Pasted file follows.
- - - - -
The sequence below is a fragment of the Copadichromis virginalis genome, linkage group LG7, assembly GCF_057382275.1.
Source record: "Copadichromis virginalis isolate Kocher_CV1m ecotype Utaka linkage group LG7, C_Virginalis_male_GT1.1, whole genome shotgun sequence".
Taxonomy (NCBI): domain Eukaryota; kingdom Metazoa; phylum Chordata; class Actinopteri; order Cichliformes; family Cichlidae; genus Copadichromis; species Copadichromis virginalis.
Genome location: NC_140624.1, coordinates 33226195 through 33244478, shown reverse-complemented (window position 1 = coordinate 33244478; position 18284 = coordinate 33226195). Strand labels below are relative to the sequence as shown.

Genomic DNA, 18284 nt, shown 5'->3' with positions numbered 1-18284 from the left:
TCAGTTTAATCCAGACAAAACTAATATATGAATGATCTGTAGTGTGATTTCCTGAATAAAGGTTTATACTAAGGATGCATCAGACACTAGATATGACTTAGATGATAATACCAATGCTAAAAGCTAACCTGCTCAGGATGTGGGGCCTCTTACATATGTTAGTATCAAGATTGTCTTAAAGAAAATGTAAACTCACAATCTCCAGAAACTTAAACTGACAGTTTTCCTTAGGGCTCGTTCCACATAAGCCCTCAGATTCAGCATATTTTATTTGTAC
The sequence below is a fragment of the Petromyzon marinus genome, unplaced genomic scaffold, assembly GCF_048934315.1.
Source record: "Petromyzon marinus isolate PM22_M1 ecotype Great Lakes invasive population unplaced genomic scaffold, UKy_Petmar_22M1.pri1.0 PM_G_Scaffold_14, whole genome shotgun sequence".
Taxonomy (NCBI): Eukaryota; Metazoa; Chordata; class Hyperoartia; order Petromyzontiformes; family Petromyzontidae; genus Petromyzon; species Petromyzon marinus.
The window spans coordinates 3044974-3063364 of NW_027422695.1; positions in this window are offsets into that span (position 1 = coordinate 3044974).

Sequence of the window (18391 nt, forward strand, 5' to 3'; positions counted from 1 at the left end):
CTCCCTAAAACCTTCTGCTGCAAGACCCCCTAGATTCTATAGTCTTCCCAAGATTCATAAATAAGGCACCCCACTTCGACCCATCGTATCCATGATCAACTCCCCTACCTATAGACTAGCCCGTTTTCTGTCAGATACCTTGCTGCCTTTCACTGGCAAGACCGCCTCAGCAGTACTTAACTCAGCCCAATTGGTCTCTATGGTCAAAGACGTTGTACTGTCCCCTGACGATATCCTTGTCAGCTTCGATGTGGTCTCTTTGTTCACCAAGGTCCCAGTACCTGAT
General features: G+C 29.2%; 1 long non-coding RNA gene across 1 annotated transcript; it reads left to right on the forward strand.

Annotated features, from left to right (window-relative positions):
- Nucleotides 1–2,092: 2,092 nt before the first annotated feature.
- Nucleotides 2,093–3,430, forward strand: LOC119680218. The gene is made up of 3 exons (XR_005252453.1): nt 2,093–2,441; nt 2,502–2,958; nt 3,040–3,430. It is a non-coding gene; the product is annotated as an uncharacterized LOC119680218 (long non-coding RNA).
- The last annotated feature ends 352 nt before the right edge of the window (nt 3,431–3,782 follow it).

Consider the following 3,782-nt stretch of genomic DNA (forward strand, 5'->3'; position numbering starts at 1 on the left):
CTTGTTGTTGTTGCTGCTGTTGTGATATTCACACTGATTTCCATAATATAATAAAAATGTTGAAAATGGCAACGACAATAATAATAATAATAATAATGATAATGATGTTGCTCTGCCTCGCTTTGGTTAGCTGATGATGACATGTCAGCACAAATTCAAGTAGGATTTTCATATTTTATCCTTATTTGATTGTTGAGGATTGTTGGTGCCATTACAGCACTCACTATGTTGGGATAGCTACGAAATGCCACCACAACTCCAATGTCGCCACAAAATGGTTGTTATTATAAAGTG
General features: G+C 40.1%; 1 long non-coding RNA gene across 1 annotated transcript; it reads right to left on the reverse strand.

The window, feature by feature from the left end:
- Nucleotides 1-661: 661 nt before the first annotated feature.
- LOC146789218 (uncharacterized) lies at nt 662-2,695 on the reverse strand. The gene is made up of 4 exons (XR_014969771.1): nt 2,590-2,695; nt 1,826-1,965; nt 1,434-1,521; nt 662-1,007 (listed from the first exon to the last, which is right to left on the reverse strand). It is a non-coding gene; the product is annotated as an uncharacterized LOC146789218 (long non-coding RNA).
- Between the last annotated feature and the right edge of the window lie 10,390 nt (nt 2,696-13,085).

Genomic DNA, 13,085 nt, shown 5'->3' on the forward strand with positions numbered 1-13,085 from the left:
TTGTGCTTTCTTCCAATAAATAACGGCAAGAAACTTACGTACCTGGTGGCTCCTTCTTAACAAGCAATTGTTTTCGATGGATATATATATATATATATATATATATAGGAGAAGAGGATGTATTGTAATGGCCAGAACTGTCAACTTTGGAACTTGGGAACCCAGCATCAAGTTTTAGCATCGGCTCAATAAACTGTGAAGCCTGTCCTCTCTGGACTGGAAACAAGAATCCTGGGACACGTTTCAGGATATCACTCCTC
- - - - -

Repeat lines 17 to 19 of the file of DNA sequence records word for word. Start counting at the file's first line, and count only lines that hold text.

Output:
- The last annotated feature ends 352 nt before the right edge of the window (nt 3,431–3,782 follow it).

Consider the following 3,782-nt stretch of genomic DNA (forward strand, 5'->3'; position numbering starts at 1 on the left):
CTTGTTGTTGTTGCTGCTGTTGTGATATTCACACTGATTTCCATAATATAATAAAAATGTTGAAAATGGCAACGACAATAATAATAATAATAATAATGATAATGATGTTGCTCTGCCTCGCTTTGGTTAGCTGATGATGACATGTCAGCACAAATTCAAGTAGGATTTTCATATTTTATCCTTATTTGATTGTTGAGGATTGTTGGTGCCATTACAGCACTCACTATGTTGGGATAGCTACGAAATGCCACCACAACTCCAATGTCGCCACAAAATGGTTGTTATTATAAAGTG